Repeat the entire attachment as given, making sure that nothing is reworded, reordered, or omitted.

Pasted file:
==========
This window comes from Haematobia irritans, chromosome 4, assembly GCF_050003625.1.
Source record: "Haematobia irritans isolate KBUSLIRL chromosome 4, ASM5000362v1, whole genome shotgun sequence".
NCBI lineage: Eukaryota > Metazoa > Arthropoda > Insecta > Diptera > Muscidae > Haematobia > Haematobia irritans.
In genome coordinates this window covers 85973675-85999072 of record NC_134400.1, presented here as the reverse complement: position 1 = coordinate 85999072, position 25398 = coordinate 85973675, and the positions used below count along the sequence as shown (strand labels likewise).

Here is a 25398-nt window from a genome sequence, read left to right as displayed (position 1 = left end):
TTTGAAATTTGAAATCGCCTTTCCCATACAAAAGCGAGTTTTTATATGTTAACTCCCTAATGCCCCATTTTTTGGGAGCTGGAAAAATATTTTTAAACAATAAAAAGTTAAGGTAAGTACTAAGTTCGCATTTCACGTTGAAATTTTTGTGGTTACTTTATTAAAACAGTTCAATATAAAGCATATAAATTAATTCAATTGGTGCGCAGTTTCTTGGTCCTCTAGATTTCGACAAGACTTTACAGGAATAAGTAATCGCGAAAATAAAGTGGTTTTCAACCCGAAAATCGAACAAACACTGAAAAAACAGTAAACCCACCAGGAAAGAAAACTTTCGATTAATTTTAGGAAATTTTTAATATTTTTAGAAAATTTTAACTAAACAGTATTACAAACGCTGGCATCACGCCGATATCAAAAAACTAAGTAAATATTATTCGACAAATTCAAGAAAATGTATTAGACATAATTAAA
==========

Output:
This window comes from Haematobia irritans, chromosome 4, assembly GCF_050003625.1.
Source record: "Haematobia irritans isolate KBUSLIRL chromosome 4, ASM5000362v1, whole genome shotgun sequence".
NCBI lineage: Eukaryota > Metazoa > Arthropoda > Insecta > Diptera > Muscidae > Haematobia > Haematobia irritans.
In genome coordinates this window covers 85973675-85999072 of record NC_134400.1, presented here as the reverse complement: position 1 = coordinate 85999072, position 25398 = coordinate 85973675, and the positions used below count along the sequence as shown (strand labels likewise).

Here is a 25398-nt window from a genome sequence, read left to right as displayed (position 1 = left end):
TTTGAAATTTGAAATCGCCTTTCCCATACAAAAGCGAGTTTTTATATGTTAACTCCCTAATGCCCCATTTTTTGGGAGCTGGAAAAATATTTTTAAACAATAAAAAGTTAAGGTAAGTACTAAGTTCGCATTTCACGTTGAAATTTTTGTGGTTACTTTATTAAAACAGTTCAATATAAAGCATATAAATTAATTCAATTGGTGCGCAGTTTCTTGGTCCTCTAGATTTCGACAAGACTTTACAGGAATAAGTAATCGCGAAAATAAAGTGGTTTTCAACCCGAAAATCGAACAAACACTGAAAAAACAGTAAACCCACCAGGAAAGAAAACTTTCGATTAATTTTAGGAAATTTTTAATATTTTTAGAAAATTTTAACTAAACAGTATTACAAACGCTGGCATCACGCCGATATCAAAAAACTAAGTAAATATTATTCGACAAATTCAAGAAAATGTATTAGACATAATTAAA